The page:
Breed Group: Working
With a solid temperament, the Standard Schnauzer is perhaps the best choice as a family pet of all three Schnauzer sizes. But understanding their unusually high activity level is important. They need a goodly amount daily exercise which can include a long walk on a leash, yard and gameplay, and a field outing. They can adapt to apartment life but retain their high activity level both indoors and out, even when their daily exercise needs are met. They are also a breed so intelligent, they require activities to keep them from becoming bored. Otherwise, they may decide a home makeover or re-landscaping your yard is needed. Although usually not as affectionate as their smaller Miniature Schnauzer cousin, Standard Schnauzers are none the less strongly devoted to their family. They are generally reliable with children if given proper socialization and supervision. They can do well with other pets if socialized with them as a puppy; however, they tend to be aggressive with strange dogs of the same sex and other unfamiliar animals. Most are quite reserved with strangers and may treat them with suspicion. With their tendency toward protection and in some dogs even aggression, they make an excellent watch and guard dog. In keeping with their protective nature, some tend to bark quite a bit; others only when sensing danger.
A sturdy, medium-sized dog, the Standard Schnauzer is 18 to 19 inches tall and weighs between 35 and 45 pounds. There is only a slight difference in size between males and females. Their short outer coat is wiry and bristly with a softer dense undercoat. Available coat colors are salt and pepper and solid black. However, their most distinguishing features, are their bristly whiskers, eyebrows, mustache, and beard. Although their coat is thick and wiry, Standard Schnauzers tend to tolerate only moderately cold temperatures. They require protection from extreme heat and cold.
Extremely clever with a headstrong streak, Standard Schnauzers can be a challenge to train. They respond best to firm and patient training techniques and owners who assert their dominance over their dogs. They are smart enough to ponder what is being asked of them and why. Their fun-loving nature adds to the challenge, as they would rather play to the crowd than unquestionably obey their master. Be creative with training; find what motivates your dog to want to please. But use only positive training techniques as forcing an issue will result in the dog becoming more stubborn. Socialization requirements are high for the breed. Their tendency to be overly protective and dominant can lead to a disagreeable dog if not taken care of as puppies. Socialization with children, other dogs, pets and people is essential. Otherwise, you can find yourself with a dog, who guards objects, places, and even people from other people. Because of these challenges, they are not a good choice for a first-time dog owner.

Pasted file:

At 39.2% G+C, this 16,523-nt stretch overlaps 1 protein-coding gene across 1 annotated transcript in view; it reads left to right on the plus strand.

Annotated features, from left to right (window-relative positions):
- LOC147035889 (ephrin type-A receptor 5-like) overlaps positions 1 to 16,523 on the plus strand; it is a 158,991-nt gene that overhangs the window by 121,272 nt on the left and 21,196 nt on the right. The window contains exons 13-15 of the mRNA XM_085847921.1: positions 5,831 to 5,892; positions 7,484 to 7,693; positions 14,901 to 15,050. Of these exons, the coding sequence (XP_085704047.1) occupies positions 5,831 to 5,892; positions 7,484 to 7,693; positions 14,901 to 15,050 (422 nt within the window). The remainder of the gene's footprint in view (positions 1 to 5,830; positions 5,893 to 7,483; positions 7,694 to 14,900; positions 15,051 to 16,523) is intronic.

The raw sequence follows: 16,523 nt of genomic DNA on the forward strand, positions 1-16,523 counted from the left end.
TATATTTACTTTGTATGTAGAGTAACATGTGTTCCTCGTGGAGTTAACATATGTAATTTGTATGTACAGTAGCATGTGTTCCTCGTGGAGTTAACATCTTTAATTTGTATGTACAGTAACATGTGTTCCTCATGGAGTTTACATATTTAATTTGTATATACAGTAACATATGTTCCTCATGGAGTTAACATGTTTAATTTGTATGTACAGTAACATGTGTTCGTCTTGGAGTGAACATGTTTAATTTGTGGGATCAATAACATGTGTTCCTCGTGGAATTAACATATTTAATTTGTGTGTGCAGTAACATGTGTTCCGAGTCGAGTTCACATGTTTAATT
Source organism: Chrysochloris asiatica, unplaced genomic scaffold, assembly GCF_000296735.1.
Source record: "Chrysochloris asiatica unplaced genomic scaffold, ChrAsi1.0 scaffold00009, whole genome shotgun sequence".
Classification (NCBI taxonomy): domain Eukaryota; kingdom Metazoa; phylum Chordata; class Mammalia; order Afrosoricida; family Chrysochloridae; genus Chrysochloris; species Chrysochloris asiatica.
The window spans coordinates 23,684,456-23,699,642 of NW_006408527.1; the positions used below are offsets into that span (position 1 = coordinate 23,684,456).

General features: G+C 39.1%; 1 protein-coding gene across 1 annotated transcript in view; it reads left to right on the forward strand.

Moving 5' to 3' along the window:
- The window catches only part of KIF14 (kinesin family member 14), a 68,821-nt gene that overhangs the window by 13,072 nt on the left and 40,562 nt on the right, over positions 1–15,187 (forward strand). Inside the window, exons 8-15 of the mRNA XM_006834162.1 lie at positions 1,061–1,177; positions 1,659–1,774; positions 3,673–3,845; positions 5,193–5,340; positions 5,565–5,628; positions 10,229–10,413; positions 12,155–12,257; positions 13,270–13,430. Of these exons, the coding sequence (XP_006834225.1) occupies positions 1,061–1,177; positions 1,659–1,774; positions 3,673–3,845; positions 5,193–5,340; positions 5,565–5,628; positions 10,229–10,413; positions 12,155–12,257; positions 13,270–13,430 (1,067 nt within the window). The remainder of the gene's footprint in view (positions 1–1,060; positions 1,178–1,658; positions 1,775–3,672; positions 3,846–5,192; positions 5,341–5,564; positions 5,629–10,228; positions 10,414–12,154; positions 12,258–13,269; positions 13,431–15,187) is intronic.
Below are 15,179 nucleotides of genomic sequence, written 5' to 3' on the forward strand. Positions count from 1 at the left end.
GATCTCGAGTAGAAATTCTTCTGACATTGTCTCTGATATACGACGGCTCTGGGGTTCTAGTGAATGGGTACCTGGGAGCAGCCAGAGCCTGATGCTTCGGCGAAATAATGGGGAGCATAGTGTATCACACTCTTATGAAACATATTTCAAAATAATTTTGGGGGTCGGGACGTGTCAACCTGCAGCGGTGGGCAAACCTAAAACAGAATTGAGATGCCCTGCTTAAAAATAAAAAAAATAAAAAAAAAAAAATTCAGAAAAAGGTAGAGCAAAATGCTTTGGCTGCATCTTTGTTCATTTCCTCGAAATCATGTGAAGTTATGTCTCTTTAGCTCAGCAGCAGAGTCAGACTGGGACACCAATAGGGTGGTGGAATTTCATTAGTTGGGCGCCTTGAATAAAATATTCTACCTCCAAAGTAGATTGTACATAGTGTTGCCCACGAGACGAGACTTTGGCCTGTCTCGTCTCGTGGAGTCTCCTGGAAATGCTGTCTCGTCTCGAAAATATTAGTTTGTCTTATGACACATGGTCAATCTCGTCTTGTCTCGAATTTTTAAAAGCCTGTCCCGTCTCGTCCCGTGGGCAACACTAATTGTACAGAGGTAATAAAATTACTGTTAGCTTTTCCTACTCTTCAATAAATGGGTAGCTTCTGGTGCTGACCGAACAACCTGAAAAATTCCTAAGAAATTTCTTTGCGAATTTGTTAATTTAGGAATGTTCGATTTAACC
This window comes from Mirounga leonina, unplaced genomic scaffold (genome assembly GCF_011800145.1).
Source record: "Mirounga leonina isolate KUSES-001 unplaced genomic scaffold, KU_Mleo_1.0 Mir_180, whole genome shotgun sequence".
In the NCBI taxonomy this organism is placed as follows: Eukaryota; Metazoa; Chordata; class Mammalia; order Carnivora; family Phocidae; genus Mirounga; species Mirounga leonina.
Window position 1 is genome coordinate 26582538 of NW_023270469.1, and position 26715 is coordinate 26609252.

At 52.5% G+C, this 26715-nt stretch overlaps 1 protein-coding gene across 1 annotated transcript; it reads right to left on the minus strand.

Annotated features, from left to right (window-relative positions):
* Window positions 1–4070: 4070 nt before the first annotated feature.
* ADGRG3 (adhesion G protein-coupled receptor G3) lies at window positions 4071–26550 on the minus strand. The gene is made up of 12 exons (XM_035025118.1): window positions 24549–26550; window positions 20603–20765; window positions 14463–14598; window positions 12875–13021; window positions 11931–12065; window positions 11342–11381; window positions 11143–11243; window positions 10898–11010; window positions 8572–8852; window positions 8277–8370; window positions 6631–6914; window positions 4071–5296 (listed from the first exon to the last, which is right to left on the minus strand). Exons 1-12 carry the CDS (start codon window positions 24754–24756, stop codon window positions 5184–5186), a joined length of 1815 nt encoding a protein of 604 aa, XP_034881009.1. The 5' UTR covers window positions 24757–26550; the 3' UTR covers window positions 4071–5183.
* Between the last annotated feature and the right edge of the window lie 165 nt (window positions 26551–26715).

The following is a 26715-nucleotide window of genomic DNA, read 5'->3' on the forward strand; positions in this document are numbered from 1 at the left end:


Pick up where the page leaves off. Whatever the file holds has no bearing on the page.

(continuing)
Standard Schnauzers are reasonably healthy dogs. Hip Dysplasia may be their most significant health challenge but less than 1 dog in 11 is affected. Other minor health concerns include just over 5% suffering from Elbow Dysplasia. Some lines are prone to Cataracts, Cancer, especially melanoma, and skin problems. A Standard Schnauzer has an expected lifespan of 12 to 14 years.
Although the original Schnauzer bred, the Standard falls behind both the Miniature and Giant in popularity. With an AKC ranking of 99th in popularity; only 500 to 600 dogs are registered in a typical year.
The oldest of the three Schnauzer breeds, the Standard Schnauzer dates back to the Middle Ages. there is definitive evidence of their existence in Germany as early as the 1300s. Their original function was as a ratter and guard dog, but they were also considered good hunting dogs and desireable household companions. By the mid-1800s, German breeders began crossing the Schnauzer with black German Poodles and the grey Wolfspitz, resulting in the Standard Schnauzer’s coat colors of salt and pepper and black. About the same time, Standard Schnauzers were crossed with several other breeds, eventually creating the Miniature and Giant versions of the breed. First shown as Wire-Haired Pinschers in 1879, they became increasingly popular and by 1900 was known as the Schnauzer. Their name is derived from the German word for muzzle (Schnauz), no doubt for their characteristic wiry whiskers, mustache, and beard. The Standard Schnauzer appeared in the United States around the turn of the century, but the breed’s popularity has been limited. Originally classified as a terrier in the U.S., they later were moved to the Working Group. In World War I, they were used as couriers and Red Cross aides. The Standard Schnauzer became more common in the U.S. after World War II but remains far less popular than its larger and smaller brothers. Like the Giant Schnauzer, they were widely used for police work in Europe.
Each Schnauzer breed becomes less accepting of other dogs as their size increases. Famous Standard Schnauzer owners include advice columnist Heloise, Brooke Astor, Bo Derek, Otto Graham, Bruce Lee, Sugar Ray Leonard, and Steve McQueen. The National Breed Club is the Standard Schnauzer Club of America.
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